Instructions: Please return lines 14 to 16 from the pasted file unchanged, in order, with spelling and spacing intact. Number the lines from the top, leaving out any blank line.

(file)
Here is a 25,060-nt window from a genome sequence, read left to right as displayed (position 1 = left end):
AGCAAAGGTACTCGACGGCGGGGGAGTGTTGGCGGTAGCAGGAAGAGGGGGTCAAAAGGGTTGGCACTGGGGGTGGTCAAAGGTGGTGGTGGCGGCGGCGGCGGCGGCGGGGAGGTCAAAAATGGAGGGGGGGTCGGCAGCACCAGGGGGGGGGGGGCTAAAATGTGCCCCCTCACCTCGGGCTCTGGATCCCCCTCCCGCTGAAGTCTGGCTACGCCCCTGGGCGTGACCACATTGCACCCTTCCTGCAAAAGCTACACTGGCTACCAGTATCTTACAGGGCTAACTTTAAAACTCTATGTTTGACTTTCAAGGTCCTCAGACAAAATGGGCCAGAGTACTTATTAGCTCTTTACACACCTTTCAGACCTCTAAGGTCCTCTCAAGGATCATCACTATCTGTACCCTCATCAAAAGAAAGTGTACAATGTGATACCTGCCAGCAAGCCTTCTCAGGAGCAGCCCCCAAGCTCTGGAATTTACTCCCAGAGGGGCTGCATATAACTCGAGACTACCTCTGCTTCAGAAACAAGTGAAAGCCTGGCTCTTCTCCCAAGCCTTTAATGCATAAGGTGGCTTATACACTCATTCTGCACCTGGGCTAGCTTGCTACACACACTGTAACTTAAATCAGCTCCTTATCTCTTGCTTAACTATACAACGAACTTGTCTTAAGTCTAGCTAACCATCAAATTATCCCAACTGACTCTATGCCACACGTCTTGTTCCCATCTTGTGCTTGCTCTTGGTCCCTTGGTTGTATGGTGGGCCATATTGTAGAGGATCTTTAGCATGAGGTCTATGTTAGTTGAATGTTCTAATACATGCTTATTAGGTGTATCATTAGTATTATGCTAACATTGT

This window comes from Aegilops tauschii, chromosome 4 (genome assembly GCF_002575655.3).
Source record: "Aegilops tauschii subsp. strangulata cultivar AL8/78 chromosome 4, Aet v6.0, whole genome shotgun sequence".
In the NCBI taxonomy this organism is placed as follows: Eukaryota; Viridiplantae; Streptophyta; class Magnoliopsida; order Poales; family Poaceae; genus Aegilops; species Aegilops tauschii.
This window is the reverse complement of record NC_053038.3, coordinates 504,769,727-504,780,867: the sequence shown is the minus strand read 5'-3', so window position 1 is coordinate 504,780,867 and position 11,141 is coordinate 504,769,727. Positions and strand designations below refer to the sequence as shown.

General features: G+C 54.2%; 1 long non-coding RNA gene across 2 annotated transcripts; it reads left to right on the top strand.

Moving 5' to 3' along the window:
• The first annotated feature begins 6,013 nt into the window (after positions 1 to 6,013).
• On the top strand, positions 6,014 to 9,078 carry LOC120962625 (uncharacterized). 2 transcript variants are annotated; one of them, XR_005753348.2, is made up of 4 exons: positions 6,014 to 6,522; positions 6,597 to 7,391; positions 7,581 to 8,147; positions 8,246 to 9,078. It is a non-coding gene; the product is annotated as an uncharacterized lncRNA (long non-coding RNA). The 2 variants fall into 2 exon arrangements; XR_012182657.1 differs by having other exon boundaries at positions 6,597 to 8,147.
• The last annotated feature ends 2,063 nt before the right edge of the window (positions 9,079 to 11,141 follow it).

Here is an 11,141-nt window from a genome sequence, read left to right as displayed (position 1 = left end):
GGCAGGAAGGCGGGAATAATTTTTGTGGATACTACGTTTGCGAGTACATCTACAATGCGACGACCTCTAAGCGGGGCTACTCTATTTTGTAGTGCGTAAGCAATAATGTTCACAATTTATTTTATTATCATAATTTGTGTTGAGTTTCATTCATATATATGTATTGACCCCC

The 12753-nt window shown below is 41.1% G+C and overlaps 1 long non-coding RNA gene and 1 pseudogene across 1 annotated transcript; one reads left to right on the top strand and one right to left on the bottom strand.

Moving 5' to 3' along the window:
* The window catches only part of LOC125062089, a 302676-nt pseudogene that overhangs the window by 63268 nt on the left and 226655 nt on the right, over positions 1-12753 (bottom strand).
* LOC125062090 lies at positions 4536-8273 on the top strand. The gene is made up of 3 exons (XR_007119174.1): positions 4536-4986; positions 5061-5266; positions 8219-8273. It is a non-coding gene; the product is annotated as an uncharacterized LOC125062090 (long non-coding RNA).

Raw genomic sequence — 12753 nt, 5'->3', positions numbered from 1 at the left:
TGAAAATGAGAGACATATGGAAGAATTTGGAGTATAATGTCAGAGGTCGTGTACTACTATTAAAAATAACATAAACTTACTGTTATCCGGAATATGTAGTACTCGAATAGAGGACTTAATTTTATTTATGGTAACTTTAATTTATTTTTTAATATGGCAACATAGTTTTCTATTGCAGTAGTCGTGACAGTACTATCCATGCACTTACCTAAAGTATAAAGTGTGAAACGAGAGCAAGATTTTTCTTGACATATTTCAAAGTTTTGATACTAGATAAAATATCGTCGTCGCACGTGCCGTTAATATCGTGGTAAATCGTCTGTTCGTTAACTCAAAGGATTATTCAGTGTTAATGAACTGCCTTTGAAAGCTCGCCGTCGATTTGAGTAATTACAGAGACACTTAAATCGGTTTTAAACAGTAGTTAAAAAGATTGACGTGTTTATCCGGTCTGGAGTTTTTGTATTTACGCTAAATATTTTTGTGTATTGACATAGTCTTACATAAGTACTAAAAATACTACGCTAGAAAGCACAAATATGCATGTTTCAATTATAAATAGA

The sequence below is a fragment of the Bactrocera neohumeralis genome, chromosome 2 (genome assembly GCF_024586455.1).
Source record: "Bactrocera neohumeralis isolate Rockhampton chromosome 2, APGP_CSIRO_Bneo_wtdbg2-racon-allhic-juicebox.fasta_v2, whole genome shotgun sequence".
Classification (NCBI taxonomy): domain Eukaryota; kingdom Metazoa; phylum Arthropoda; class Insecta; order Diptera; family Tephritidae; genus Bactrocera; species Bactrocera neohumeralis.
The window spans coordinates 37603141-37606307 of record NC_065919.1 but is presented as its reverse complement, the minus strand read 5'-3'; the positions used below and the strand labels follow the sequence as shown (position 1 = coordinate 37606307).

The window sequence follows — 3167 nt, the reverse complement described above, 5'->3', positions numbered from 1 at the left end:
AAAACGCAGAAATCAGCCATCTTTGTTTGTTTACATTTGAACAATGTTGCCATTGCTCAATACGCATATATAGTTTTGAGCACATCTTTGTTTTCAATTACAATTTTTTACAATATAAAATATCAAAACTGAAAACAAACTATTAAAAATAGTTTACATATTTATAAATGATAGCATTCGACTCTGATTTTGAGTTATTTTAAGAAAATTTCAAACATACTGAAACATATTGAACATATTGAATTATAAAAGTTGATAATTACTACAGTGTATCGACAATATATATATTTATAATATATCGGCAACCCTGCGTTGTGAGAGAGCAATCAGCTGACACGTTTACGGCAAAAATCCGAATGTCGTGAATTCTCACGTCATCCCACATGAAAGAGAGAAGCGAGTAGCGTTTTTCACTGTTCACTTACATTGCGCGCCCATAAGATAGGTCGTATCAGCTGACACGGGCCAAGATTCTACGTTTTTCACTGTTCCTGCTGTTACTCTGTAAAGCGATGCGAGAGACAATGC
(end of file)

The 12753-nt window shown below is 41.1% G+C and overlaps 1 long non-coding RNA gene and 1 pseudogene across 1 annotated transcript; one reads left to right on the top strand and one right to left on the bottom strand.

Moving 5' to 3' along the window:
* The window catches only part of LOC125062089, a 302676-nt pseudogene that overhangs the window by 63268 nt on the left and 226655 nt on the right, over positions 1-12753 (bottom strand).